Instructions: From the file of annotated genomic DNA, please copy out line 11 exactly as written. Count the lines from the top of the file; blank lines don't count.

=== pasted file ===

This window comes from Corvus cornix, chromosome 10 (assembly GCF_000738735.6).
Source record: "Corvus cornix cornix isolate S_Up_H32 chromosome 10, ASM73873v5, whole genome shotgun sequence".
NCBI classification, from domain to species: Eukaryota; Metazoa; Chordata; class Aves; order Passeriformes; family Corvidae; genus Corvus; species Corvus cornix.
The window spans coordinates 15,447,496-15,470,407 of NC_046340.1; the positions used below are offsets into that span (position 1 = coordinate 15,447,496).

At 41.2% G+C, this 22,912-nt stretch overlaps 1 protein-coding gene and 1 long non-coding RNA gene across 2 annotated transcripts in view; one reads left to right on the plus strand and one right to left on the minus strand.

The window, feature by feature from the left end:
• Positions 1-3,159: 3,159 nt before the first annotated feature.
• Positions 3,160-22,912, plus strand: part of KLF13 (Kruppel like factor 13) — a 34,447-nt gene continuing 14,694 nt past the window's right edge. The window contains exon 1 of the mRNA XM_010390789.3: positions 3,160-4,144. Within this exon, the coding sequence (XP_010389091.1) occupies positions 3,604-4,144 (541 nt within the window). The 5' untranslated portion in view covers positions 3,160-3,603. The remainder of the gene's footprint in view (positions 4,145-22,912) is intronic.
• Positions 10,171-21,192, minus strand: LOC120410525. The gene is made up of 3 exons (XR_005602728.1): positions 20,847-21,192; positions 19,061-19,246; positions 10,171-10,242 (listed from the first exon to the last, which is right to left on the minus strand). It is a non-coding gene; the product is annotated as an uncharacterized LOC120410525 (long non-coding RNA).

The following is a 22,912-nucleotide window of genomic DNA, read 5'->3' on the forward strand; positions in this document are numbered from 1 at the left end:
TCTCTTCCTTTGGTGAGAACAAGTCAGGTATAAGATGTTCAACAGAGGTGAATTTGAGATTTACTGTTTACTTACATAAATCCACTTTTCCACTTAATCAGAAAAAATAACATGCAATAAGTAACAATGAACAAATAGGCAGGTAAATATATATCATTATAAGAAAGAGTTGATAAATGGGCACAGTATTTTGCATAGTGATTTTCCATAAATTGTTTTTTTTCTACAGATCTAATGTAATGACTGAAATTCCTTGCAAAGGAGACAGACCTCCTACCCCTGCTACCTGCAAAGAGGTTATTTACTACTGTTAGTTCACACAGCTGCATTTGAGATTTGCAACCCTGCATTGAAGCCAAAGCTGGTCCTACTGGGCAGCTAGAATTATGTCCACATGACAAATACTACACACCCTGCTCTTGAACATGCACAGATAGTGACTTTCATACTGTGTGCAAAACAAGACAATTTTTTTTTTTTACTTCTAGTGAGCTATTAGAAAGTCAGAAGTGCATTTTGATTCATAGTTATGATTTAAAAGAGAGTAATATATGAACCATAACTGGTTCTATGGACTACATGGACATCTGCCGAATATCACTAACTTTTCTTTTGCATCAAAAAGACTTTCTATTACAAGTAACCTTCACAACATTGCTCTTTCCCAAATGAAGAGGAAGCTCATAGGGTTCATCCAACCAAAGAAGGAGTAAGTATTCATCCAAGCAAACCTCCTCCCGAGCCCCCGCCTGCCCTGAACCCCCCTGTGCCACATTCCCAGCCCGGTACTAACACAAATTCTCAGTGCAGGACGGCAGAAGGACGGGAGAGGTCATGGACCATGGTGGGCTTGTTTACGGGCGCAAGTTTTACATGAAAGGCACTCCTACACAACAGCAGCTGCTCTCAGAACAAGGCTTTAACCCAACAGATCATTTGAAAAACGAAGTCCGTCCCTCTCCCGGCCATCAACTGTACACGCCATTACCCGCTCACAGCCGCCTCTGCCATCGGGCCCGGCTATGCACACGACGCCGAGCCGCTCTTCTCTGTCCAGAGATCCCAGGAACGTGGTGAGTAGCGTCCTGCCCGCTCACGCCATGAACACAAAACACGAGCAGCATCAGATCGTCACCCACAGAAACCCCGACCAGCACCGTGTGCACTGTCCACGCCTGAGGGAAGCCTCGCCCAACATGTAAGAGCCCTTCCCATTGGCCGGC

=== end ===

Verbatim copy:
TCTCTTCCTTTGGTGAGAACAAGTCAGGTATAAGATGTTCAACAGAGGTGAATTTGAGATTTACTGTTTACTTACATAAATCCACTTTTCCACTTAATCAGAAAAAATAACATGCAATAAGTAACAATGAACAAATAGGCAGGTAAATATATATCATTATAAGAAAGAGTTGATAAATGGGCACAGTATTTTGCATAGTGATTTTCCATAAATTGTTTTTTTTCTACAGATCTAATGTAATGACTGAAATTCCTTGCAAAGGAGACAGACCTCCTACCCCTGCTACCTGCAAAGAGGTTATTTACTACTGTTAGTTCACACAGCTGCATTTGAGATTTGCAACCCTGCATTGAAGCCAAAGCTGGTCCTACTGGGCAGCTAGAATTATGTCCACATGACAAATACTACACACCCTGCTCTTGAACATGCACAGATAGTGACTTTCATACTGTGTGCAAAACAAGACAATTTTTTTTTTTTACTTCTAGTGAGCTATTAGAAAGTCAGAAGTGCATTTTGATTCATAGTTATGATTTAAAAGAGAGTAATATATGAACCATAACTGGTTCTATGGACTACATGGACATCTGCCGAATATCACTAACTTTTCTTTTGCATCAAAAAGACTTTCTATTACAAGTAACCTTCACAACATTGCTCTTTCCCAAATGAAGAGGAAGCTCATAGGGTTCATCCAACCAAAGAAGGAGTAAGTATTCATCCAAGCAAACCTCCTCCCGAGCCCCCGCCTGCCCTGAACCCCCCTGTGCCACATTCCCAGCCCGGTACTAACACAAATTCTCAGTGCAGGACGGCAGAAGGACGGGAGAGGTCATGGACCATGGTGGGCTTGTTTACGGGCGCAAGTTTTACATGAAAGGCACTCCTACACAACAGCAGCTGCTCTCAGAACAAGGCTTTAACCCAACAGATCATTTGAAAAACGAAGTCCGTCCCTCTCCCGGCCATCAACTGTACACGCCATTACCCGCTCACAGCCGCCTCTGCCATCGGGCCCGGCTATGCACACGACGCCGAGCCGCTCTTCTCTGTCCAGAGATCCCAGGAACGTGGTGAGTAGCGTCCTGCCCGCTCACGCCATGAACACAAAACACGAGCAGCATCAGATCGTCACCCACAGAAACCCCGACCAGCACCGTGTGCACTGTCCACGCCTGAGGGAAGCCTCGCCCAACATGTAAGAGCCCTTCCCATTGGCCGGC